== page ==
May 3, 2024

The Kyiv Independent

Daryna Shevchenko


“Do you cooperate with independent Russian journalists to reach a Russian audience?” We at the Kyiv Independent hear variations of this question at every event we attend, and the audience rarely likes our answer: “No, we don’t; we don’t see the point.”

A beautiful room in the old building of New York’s Ukrainian Institute of America is full of friendly faces. People are wearing vyshyvankas, traditional Ukrainian embroidered shirts, and Ukrainian flag pins.

It’s Feb. 24, 2024 – the second anniversary of Russia’s full-scale invasion of Ukraine. My colleagues at the Kyiv Independent’s War Crimes Investigations Unit and I are on a speaking tour around the U.S. to answer questions about the war. And then, like clockwork, someone asks that question.

While the question may appear innocent and constructive at first glance, it showcases one of the most widespread and harmful delusions about Russia: that the solution to Russia’s war of aggression lies in Russia, in the hands of the Russian people.

This question has popped up during conferences, award ceremonies, round tables, working groups, and one-on-ones I have attended from the United States to South Korea. It turns every conversation about helping Ukraine into a conversation about supporting Russian civil society, finding the “right words” to turn Russians against Vladimir Putin’s regime, and the latest lies shared by the Kremlin.

These conversations try to piece together the reasons for Russia’s aggression and inevitably embark on the endless quest to uncover the “mysterious Russian soul.” The truth is that this quest only benefits Putin’s regime and takes resources away from Ukraine.

Is Russia the solution to its own problem? For decades, the world has focused on what Russia wanted it to see, from Dostoevsky and Tolstoy to Tchaikovsky and Rachmaninoff. Russia was an authoritarian empire for a long time, and living in the center of an empire comes with certain privileges. Over 30 years ago, Russians, like all peoples from countries formerly part of the Soviet Union, had a window of opportunity to build a democracy. They didn’t take it.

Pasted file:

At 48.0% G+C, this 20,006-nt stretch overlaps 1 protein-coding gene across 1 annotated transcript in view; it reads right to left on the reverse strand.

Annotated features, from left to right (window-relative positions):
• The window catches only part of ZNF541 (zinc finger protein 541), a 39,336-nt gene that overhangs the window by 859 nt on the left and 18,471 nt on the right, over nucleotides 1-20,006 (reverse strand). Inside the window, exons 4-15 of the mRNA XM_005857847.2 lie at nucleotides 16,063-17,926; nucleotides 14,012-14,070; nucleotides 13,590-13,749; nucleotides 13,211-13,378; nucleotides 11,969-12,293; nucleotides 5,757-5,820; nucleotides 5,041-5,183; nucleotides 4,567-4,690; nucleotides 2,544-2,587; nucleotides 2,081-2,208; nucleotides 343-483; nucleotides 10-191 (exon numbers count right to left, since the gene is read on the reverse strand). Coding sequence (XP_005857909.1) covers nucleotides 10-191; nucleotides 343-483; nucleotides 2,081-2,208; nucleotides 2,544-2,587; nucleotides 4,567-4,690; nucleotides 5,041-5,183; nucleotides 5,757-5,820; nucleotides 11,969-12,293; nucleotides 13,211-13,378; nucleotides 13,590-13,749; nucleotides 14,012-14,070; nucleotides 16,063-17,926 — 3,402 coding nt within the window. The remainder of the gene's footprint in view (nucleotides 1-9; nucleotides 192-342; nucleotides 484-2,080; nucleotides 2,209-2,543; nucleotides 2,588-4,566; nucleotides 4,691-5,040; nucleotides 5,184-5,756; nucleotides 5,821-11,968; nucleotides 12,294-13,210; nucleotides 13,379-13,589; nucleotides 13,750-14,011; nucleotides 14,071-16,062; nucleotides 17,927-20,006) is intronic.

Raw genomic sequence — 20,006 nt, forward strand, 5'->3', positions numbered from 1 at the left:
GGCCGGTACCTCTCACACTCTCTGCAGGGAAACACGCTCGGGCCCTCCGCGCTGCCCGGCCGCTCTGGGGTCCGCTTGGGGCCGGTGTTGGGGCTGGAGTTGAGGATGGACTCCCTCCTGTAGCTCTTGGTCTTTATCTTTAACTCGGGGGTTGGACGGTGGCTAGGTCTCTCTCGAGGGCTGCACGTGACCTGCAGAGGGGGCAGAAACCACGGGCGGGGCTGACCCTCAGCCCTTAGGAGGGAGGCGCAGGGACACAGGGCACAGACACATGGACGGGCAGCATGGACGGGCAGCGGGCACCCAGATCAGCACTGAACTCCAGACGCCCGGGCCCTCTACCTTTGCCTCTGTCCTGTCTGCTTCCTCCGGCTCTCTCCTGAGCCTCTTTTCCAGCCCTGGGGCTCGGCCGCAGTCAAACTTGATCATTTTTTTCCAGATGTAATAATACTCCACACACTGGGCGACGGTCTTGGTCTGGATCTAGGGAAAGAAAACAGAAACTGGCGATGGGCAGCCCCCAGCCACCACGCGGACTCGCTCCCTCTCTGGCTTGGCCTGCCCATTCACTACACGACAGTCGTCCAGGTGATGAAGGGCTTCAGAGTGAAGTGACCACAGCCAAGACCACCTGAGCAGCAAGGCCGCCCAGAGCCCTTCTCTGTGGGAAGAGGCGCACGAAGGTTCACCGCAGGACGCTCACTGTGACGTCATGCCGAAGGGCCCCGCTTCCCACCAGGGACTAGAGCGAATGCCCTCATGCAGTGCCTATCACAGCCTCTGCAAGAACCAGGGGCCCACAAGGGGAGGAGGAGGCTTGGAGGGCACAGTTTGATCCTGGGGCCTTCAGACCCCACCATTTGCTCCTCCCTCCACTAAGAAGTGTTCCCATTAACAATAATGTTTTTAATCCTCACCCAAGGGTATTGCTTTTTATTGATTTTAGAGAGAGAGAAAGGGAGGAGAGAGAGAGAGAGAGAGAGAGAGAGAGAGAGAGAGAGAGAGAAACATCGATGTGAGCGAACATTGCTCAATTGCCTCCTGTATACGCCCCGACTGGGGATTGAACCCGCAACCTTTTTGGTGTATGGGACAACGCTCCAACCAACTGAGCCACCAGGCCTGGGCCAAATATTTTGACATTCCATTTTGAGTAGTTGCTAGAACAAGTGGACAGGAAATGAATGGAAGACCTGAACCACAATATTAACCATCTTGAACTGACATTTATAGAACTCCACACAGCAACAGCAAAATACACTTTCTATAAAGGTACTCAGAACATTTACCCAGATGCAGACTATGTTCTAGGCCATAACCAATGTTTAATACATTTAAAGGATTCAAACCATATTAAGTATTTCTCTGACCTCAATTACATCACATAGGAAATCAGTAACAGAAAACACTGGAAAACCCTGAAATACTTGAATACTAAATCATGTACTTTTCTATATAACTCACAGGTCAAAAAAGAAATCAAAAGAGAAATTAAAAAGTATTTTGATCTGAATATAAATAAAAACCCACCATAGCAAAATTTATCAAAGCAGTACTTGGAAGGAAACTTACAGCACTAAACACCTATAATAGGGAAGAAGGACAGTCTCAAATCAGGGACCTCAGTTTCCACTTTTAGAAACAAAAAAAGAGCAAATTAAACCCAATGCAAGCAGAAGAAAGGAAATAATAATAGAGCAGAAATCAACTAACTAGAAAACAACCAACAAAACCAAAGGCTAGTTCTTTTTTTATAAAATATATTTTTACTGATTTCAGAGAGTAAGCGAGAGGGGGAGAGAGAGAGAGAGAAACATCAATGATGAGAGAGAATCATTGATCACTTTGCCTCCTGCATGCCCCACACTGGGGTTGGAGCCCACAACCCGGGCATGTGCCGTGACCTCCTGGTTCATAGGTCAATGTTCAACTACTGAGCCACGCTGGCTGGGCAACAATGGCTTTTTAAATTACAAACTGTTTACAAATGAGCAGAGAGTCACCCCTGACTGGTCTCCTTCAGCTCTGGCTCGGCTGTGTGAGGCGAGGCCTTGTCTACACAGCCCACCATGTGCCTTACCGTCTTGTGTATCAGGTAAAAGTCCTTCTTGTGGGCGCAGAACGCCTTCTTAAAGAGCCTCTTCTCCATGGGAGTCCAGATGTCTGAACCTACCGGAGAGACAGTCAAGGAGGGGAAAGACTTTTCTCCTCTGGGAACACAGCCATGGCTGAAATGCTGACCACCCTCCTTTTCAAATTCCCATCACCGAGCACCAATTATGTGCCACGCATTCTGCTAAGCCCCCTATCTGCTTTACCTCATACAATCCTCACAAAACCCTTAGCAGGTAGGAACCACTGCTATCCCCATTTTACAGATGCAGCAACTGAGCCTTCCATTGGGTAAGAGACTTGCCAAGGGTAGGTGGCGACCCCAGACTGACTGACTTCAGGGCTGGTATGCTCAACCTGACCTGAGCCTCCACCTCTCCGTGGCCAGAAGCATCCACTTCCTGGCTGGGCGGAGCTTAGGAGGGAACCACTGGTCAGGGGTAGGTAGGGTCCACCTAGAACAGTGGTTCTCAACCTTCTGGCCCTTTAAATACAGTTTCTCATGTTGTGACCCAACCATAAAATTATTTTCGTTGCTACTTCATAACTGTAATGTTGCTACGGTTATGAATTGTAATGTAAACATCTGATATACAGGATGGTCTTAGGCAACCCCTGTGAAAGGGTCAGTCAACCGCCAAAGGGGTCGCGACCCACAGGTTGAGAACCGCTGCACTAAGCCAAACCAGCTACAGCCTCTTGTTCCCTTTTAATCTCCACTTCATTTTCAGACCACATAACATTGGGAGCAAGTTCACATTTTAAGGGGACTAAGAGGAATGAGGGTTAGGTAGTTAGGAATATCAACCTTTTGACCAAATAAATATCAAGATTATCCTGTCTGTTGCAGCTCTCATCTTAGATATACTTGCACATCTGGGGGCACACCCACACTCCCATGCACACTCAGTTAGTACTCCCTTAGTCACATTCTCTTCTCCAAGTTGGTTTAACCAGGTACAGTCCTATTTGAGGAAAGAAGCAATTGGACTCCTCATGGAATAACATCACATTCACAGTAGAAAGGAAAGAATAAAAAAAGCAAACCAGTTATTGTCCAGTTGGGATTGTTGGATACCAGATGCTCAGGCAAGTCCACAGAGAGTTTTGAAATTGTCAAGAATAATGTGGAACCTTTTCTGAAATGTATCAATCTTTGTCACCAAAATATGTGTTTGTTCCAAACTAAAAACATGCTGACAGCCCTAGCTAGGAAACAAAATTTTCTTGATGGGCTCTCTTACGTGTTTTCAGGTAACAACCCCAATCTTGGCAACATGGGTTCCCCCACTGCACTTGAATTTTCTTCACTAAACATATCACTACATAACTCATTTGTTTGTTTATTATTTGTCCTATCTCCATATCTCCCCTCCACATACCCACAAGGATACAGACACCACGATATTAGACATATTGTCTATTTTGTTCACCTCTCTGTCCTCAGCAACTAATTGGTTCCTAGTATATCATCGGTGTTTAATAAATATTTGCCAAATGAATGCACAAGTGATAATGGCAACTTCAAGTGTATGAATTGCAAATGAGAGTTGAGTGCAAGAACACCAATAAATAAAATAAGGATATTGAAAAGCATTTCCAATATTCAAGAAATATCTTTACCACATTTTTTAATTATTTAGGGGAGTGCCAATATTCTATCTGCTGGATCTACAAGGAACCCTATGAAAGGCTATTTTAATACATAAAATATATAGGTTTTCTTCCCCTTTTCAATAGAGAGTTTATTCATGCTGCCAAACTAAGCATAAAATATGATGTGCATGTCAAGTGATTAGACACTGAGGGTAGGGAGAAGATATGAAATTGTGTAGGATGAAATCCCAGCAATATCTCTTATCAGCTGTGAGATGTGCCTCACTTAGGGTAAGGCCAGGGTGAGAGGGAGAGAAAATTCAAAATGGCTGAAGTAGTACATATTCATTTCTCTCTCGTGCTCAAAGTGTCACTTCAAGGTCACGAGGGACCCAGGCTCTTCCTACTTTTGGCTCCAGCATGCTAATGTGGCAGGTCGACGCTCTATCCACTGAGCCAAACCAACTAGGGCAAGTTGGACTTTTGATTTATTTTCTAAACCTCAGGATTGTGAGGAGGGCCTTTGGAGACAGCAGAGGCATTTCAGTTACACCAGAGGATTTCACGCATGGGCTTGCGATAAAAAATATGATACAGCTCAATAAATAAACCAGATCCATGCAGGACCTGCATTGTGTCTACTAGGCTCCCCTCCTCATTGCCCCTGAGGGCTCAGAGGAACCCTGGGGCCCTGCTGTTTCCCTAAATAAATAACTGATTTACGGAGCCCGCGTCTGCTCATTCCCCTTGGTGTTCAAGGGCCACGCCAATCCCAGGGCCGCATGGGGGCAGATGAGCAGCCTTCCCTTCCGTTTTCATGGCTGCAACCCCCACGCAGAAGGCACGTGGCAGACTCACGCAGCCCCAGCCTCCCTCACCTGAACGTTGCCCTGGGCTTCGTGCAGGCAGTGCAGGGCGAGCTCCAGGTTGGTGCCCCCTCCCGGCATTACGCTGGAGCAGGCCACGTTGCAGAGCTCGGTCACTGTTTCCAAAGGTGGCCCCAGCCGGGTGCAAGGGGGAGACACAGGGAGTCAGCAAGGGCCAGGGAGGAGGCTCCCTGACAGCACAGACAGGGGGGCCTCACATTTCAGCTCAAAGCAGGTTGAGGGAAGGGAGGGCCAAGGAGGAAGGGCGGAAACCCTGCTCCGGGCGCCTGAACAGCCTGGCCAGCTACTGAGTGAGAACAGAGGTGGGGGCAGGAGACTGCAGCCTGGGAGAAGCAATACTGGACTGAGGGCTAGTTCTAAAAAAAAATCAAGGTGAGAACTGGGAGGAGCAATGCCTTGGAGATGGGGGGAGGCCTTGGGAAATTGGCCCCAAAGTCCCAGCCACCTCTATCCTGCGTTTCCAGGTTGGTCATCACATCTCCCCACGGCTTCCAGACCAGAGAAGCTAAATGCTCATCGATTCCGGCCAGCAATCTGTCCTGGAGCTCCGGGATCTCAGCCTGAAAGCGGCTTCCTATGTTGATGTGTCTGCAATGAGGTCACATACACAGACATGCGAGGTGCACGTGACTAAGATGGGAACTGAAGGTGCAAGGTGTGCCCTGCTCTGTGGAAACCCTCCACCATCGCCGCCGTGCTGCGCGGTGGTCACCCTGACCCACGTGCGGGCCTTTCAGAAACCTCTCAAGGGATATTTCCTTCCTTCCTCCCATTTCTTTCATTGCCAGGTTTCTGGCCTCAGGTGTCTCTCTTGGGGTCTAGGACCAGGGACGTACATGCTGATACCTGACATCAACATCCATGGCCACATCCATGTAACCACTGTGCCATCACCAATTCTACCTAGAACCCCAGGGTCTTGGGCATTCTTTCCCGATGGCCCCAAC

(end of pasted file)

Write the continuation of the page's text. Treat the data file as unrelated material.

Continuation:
The Russian people have continued to enjoy the privileges of their empire without asking too many questions.

For decades, Russians watched as the shreds of their new democracy were taken away from them, and they did not fight back. The biggest civil uprising in Russia took place in 2012 at Moscow’s Bolotnaya Square when somewhere between 25,000 to 150,000 people gathered to

protest the country’s parliamentary elections. Russia has a population of over 140 million – do the math. There was no violent crackdown on protesters, and it was largely safe for people to show up, but no protests of even that magnitude ever happened in Russia again.

Russian civil society didn’t rise up against Russia’s invasion of Georgia in 2008, its initial invasion of eastern Ukraine and the annexation of Crimea in 2014, or its full-scale invasion of Ukraine in 2022. The largest anti-war protest since the start of the full-scale invasion likely only had a couple thousand people gathered in Moscow on Feb. 24, 2022.

A common excuse is that Russians have been fed state propaganda and deprived of objective information for too long. While there’s no doubt that the Kremlin’s propaganda machine is strong, the Russian people had, and still have, access to facts. While increased restrictions make it more difficult now, all it takes is the installation of a VPN.

While the Kremlin has cracked down on freedom of speech for quite some time now, many independent Russian journalists continued to work in Russia until 2022. Russian independent media operating in exile claim to reach millions living in Russia.